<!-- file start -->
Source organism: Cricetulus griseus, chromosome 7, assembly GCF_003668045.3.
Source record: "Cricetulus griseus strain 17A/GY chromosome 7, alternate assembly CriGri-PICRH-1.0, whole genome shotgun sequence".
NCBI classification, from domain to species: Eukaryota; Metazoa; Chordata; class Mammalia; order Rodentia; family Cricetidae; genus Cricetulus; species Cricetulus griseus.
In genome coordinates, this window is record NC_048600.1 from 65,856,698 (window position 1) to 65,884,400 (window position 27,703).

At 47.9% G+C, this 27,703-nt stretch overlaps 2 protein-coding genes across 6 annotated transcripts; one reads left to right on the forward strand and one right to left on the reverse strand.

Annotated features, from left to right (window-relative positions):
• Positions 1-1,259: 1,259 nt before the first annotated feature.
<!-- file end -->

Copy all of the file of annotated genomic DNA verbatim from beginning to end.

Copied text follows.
Source organism: Cricetulus griseus, chromosome 7, assembly GCF_003668045.3.
Source record: "Cricetulus griseus strain 17A/GY chromosome 7, alternate assembly CriGri-PICRH-1.0, whole genome shotgun sequence".
NCBI classification, from domain to species: Eukaryota; Metazoa; Chordata; class Mammalia; order Rodentia; family Cricetidae; genus Cricetulus; species Cricetulus griseus.
In genome coordinates, this window is record NC_048600.1 from 65,856,698 (window position 1) to 65,884,400 (window position 27,703).

At 47.9% G+C, this 27,703-nt stretch overlaps 2 protein-coding genes across 6 annotated transcripts; one reads left to right on the forward strand and one right to left on the reverse strand.

Annotated features, from left to right (window-relative positions):
• Positions 1-1,259: 1,259 nt before the first annotated feature.